- This topic has 22 replies, 9 voices, and was last updated 8 months, 1 week ago by Aethelflaeda was framed.
19/07/2022 at 13:47 #175899
With all the 3D printed minis available thesedays and companies using 3D to design their minis more and more have anyone here ever been tempted to learn digital sculpting?
I wonder how long before traditional scultping becomes the exception.
Tired is enough.19/07/2022 at 13:54 #175901Jim WebsterParticipant
I’ve ‘thought’ about it. But the level of proficiency I’d need, in software I haven’t got, which runs on machines somewhat better than mine, has put me off actually doing anything about it 🙂
A digital sculptor is every bit as skilled as a traditional sculptor and I haven’t the time to develop that level of skill
https://jimssfnovelsandwargamerules.wordpress.com/19/07/2022 at 14:25 #175903Darkest Star GamesParticipant
I meddled with a couple of 3d sculpting programs very early on, like Silo2, and found that it was very difficult to get the detail and proportions I wanted as what looked right on the screen looked off when printed. On screen could look like good human proportions, then the print would be way spindly with a tiny head. Turns out the physical sculptors sort of got it right with the big head and hands thing…
My vehicles have always been in 3d, but with my figure sculptors now retiring I will have to give digital a go again. Should be easier now with the better programs, being able to purchase assets or premade items and having base skeletons that are motion rigged.
"I saw this in a cartoon once, but I'm pretty sure I can do it..."19/07/2022 at 14:31 #175904MikeKeymaster19/07/2022 at 15:03 #175907Darkest Star GamesParticipant
Mike, which program did you give a go? I had a bit of the same issue as most programs I use in Architecture “speak a different language” than most 3d programs. Can be hard to transition that’s for sure.
"I saw this in a cartoon once, but I'm pretty sure I can do it..."19/07/2022 at 15:21 #175910
The only progeam I’ve tried was Z-brush years ago and that was kind of OK. Like you all said it took a lot of realigning braincells I didn’t have to spare to get used to it so I didn’t stick with it. I have no idea how user friendly Z-brush was compared to others but it was easier to use than Blender.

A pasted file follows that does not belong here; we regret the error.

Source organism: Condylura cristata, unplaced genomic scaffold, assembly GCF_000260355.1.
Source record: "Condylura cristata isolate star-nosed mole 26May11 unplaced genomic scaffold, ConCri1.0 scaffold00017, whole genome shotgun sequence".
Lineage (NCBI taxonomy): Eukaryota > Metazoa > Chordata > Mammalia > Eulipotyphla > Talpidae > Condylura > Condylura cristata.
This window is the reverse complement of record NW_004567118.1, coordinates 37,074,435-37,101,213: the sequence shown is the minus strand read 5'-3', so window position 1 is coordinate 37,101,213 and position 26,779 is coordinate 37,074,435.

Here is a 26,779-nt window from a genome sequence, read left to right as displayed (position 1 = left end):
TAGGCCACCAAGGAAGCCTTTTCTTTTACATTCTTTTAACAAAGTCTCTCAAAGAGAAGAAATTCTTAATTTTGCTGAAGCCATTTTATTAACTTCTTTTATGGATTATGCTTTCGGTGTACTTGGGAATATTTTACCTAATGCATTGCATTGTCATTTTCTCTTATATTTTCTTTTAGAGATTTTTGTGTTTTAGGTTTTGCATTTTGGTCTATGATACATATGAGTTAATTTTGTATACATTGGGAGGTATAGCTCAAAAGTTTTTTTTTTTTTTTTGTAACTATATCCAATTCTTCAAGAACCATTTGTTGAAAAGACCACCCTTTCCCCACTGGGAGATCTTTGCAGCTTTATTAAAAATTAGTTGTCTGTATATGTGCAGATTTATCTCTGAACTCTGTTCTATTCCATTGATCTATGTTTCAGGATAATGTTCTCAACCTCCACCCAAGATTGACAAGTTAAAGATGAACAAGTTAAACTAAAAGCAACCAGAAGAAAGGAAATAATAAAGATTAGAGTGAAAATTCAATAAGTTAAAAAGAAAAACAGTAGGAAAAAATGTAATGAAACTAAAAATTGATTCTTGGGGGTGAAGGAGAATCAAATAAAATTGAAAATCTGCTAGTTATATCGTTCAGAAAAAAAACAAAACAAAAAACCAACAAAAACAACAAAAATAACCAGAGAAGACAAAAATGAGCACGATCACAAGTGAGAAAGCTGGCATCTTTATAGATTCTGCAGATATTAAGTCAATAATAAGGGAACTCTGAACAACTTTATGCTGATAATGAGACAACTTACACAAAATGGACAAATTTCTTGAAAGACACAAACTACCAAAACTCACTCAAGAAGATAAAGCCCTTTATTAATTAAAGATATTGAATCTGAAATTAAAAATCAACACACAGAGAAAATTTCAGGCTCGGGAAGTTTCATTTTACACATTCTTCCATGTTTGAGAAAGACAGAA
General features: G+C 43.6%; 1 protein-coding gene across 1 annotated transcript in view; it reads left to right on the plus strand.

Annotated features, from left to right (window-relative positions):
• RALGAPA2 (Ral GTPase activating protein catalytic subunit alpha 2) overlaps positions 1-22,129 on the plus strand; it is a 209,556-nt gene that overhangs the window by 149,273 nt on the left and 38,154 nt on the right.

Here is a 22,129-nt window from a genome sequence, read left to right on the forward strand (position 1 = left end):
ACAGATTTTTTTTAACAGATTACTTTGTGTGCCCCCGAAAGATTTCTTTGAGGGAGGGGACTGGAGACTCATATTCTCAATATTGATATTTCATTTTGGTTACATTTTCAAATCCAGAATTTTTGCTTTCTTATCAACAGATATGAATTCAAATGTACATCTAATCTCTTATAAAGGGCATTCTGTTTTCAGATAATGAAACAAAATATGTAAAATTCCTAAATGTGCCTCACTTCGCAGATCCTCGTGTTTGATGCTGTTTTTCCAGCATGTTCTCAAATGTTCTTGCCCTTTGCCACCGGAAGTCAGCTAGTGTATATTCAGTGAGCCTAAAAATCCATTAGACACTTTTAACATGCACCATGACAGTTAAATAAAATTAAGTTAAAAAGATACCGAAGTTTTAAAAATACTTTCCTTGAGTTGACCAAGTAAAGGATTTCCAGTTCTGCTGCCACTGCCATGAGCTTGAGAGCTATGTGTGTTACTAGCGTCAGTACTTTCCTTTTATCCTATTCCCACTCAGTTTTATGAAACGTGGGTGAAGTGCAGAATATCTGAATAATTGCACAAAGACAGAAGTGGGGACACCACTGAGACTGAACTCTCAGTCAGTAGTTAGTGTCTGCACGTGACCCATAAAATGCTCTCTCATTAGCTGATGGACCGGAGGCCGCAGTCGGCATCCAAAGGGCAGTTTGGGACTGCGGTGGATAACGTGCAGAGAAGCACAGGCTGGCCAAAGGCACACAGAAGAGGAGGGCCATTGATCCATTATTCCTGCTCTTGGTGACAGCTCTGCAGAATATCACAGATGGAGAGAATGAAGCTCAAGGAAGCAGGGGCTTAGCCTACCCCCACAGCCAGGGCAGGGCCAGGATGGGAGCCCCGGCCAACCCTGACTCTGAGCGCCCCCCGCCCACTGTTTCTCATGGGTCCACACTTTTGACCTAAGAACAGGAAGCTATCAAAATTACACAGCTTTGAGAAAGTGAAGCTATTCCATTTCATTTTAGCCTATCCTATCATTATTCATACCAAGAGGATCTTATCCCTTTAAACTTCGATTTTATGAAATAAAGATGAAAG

I sometimes get discouraged when seeing very detailed 3d models, with rippling muscle and other little details. I think 3D sculptig might be a little easier though with the ability to undo and replicate things.
I find using images of existing miniatures to scale from very useful and helped a lot. I’ve also gotten into the habit of pritning tests with varying proportions and sizes. It didn’t help too much lookig at them side by side but comparing them to other minis helped me decide on my mini specs.
Tired is enough.19/07/2022 at 15:22 #175911MikeKeymaster19/07/2022 at 15:27 #175912Jim WebsterParticipant
I’ve had no training on any software and find them all counter intuitive 🙂
But as Thomaston commented, the detail people achieve does rather deter me as well. I can imagine an undo command being helpful, but I still go in awe at the level of skill
https://jimssfnovelsandwargamerules.wordpress.com/19/07/2022 at 17:03 #175920ian pillayParticipant
I’ve tried blender and mesh mixer to varying results. I use solid modelling software everyday for engineering designs and I would need to put in significant effort to learn these programmes so I do most of my basic designs in the CAD software. Artillery, buildings, basic vehicles, the fancy stuff with human type autonomy I tend to find what I like on thingyverse.
Tally-Ho! Check out my blog at…..
http://steelcitywargaming.wordpress.com/21/07/2022 at 16:47 #176000
I was a 3D animator for film and television a few years back. I hated the whole process of digital sculpting (a mesh is a mesh be it for a 2d output or a 3d one) and much prefer sculpting in a tactile medium like wax or clay. You lose serendipity and “overtones” with a digital tool. It’s like creating music on a synthesizer vs playing it on a physical instrument. Sizing or scaling is the only virtue of a 3d digital sculpting tool.